Central nervous system-directed effects of FTY720 (fingolimod)
Veronique E. Mirona, Anna Schubartb, Jack P. Antela
Received 10 April 2008; accepted 27 June 2008.
FTY720, also known as fingolimod, is an orally administered sphingosine-1-phosphate (S1P) analogue that is under investigation as a therapy for both relapsing–remitting (RR) and progressive forms of multiple sclerosis (MS). The demonstrated beneficial effect of FTY720 on disease activity in RR–MS patients and in the animal model experimental autoimmune encephalomyelitis (EAE) is largely attributed to effects on the systemic immune system. In addition, unlike other current systemic immuno-modulators used in MS, the lipophilic nature of FTY720 allows it to cross the blood-brain barrier (BBB). Since S1P receptors are expressed on all cell types, FTY720 has the potential to exert effects directly on the BBB and on resident cells of the CNS. The latter include cells implicated in regulating immune reactivity within the CNS (astrocytes, microglia), those that are targeted by the disease process (oligodendrocytes, neurons), and those involved in repair (oligodendrocyte progenitor cells). In vitro studies document the dose-dependent effects of FTY720 on neural cell survival, differentiation, and cytoskeletal dynamics. Animal model studies, specifically EAE, indicate an overall neuroprotective effect of FTY720 mediated at least in part by its actions within the CNS. Ongoing studies will need to define the direct and indirect (via immune-modulation) effects of FTY720 on the CNS across the broad clinical spectrum of MS.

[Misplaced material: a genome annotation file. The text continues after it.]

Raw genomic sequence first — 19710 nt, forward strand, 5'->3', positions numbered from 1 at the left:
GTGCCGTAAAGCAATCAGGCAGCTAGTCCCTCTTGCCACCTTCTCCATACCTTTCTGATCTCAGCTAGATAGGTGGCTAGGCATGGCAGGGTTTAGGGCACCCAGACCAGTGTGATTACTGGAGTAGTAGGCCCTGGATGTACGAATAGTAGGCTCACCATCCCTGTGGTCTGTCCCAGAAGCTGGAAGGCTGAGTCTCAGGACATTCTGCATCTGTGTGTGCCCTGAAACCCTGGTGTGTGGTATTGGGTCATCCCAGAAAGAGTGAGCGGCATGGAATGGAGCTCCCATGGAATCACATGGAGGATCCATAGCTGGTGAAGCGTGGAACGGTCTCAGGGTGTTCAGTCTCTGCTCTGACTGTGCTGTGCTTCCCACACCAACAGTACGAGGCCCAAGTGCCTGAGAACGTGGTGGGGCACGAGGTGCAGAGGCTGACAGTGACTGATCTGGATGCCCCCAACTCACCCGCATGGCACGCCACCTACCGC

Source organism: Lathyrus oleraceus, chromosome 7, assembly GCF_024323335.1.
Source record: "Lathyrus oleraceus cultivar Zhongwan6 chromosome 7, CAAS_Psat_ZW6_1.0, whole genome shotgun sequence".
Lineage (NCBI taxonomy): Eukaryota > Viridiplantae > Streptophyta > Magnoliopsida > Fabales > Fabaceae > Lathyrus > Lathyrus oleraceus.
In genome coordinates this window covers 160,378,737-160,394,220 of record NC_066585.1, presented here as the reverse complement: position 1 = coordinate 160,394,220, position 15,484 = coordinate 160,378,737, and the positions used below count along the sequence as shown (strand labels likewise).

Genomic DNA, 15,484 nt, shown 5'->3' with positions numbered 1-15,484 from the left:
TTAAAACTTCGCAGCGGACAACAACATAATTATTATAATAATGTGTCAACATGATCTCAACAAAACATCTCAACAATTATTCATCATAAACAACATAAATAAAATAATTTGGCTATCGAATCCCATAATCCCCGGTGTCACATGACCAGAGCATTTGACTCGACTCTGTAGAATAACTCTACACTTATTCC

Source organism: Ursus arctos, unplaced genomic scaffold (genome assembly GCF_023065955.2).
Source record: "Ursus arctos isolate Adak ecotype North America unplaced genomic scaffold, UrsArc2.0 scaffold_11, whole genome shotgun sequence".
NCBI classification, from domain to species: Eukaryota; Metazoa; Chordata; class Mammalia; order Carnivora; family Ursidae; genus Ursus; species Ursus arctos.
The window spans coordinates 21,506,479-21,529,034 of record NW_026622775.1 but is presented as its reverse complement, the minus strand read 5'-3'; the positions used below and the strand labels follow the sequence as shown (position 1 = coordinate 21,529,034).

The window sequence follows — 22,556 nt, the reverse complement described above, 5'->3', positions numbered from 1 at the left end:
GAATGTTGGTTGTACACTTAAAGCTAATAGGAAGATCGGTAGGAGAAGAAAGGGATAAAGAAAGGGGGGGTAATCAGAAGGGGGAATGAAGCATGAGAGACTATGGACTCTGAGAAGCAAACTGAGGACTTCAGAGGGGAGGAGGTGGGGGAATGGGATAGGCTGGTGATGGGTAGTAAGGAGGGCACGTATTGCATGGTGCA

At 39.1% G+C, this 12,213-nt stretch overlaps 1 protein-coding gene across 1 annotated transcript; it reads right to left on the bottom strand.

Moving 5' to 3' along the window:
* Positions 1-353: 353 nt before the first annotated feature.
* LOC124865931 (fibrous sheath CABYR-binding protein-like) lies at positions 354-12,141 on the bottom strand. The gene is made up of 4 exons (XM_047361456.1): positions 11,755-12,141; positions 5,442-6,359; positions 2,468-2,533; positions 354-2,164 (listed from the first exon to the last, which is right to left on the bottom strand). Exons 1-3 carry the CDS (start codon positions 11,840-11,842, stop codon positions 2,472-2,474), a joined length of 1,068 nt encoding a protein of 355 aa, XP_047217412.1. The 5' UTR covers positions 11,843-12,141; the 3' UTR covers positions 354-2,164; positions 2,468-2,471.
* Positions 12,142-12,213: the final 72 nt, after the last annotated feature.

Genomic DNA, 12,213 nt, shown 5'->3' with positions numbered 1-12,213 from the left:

The confusing thing with the above, is in the human trials they seem to go for lower and lower doses, yet in this abstract they talk of a dose dependent effect.